Mileage reimbursement is intended to cover all the costs associated with operating a vehicle for business purposes, including wear and tear on the car as well as gas costs.
Employers who reimburses mileage, should not also reimburse for gas or for oil changes. Mileage reimbursement should cover all of those expenses.
Of course, an employer can reimburse whatever he or she chooses and if this just covers the cost of gas, that is fine (in most states). If an employer does not reimburse the full IRS rate, then employees can deduct that portion on their taxes. Keep in mind, though, that mileage can only be deducted if it exceeds 2% of the employee’s AGI. So if employees don’t drive much for work, they won’t be able to claim the deduction.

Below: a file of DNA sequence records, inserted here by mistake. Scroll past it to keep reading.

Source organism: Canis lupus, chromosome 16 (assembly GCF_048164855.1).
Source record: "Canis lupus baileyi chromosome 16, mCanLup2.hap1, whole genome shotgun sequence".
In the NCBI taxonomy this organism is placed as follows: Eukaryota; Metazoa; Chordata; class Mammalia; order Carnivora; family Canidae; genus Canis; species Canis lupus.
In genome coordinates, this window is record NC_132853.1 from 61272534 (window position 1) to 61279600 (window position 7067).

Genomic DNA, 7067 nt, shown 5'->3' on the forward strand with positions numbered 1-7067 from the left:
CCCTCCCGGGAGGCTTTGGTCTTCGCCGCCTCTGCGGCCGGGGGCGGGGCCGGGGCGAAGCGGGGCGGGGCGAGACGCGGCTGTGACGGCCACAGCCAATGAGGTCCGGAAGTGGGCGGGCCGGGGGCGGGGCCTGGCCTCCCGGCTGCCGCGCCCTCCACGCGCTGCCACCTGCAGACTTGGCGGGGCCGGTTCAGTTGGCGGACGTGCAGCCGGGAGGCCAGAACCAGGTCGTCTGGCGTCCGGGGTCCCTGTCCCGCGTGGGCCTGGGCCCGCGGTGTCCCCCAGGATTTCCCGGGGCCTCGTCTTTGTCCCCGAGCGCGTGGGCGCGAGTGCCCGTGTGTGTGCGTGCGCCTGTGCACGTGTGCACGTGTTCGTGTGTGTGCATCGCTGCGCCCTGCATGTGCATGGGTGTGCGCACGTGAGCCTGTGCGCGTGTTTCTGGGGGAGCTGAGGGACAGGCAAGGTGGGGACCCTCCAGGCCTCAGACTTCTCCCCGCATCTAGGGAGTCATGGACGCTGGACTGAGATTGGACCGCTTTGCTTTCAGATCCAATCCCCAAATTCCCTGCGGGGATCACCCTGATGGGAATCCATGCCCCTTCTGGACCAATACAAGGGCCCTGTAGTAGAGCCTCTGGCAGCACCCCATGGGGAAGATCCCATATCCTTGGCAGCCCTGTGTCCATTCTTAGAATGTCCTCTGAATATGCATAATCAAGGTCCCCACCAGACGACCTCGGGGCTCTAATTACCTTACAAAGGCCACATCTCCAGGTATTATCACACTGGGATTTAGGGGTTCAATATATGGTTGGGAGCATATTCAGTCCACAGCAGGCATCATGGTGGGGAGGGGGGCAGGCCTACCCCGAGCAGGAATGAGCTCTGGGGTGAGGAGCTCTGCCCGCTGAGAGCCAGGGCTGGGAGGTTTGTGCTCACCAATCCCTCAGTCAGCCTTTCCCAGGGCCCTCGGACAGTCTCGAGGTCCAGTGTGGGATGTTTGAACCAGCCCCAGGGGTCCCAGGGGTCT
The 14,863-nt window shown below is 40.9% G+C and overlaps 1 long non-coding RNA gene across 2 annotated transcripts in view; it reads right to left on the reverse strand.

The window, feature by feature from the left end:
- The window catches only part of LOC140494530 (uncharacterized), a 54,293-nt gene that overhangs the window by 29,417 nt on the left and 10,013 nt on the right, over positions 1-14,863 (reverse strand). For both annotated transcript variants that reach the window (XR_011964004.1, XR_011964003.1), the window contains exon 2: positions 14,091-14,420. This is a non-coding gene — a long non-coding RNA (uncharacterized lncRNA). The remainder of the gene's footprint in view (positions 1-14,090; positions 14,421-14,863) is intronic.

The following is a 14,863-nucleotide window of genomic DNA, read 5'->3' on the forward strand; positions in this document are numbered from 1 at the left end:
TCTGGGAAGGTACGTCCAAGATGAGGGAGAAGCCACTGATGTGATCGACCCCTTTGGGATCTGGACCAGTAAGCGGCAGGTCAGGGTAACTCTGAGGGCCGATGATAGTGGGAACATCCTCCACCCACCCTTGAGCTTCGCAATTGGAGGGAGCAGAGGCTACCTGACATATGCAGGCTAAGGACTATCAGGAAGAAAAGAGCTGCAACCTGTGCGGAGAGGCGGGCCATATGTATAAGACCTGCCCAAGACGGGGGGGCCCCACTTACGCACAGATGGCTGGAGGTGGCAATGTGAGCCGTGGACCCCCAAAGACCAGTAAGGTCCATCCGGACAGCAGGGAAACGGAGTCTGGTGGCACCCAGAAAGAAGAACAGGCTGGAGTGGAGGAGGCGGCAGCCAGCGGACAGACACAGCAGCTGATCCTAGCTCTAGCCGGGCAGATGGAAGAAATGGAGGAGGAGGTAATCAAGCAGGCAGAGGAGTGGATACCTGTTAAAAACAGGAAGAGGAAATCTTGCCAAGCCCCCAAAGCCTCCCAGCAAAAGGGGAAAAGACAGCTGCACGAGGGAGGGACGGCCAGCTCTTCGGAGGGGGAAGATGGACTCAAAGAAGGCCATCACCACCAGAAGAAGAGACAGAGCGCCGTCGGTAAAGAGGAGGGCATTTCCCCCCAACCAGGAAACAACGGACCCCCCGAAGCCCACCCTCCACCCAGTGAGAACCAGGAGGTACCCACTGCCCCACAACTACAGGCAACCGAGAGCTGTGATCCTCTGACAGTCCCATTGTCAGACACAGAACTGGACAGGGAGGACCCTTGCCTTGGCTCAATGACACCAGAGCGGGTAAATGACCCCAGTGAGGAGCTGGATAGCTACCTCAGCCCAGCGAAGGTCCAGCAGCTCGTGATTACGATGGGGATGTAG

The Mileage Reimbursement Rate and What It Means
The IRS sets a Standard Mileage Rate each year. The rate is based on driving cost research conducted by Runzheimer:
“The standard mileage rate for business is based on an annual study of the fixed and variable costs of operating an automobile.”
Mileage reimbursement should cover or exceed a normal car’s wear and tear
The cost of gas and wear and tear repairs
Should You Calculate Mileage Costs Manually or Use the IRS Rate?
The IRS says this about calculating mileage expenses:
“Taxpayers always have the option of calculating the actual costs of using their vehicle rather than using the standard mileage rates.”
However, the standard mileage rate is more than sufficient in most cases. Employees who drive cars getting less than 18 miles per gallon might want to consider calculating costs manually.
Tracking Mileage Easily
No matter how much an employer decides to reimburse employees, tracking mileage with Timesheets.com makes it easy. The employee simply adds the miles on the expense sheet and the system calculates the total dollars to be paid based on the mileage amount that the employer sets up.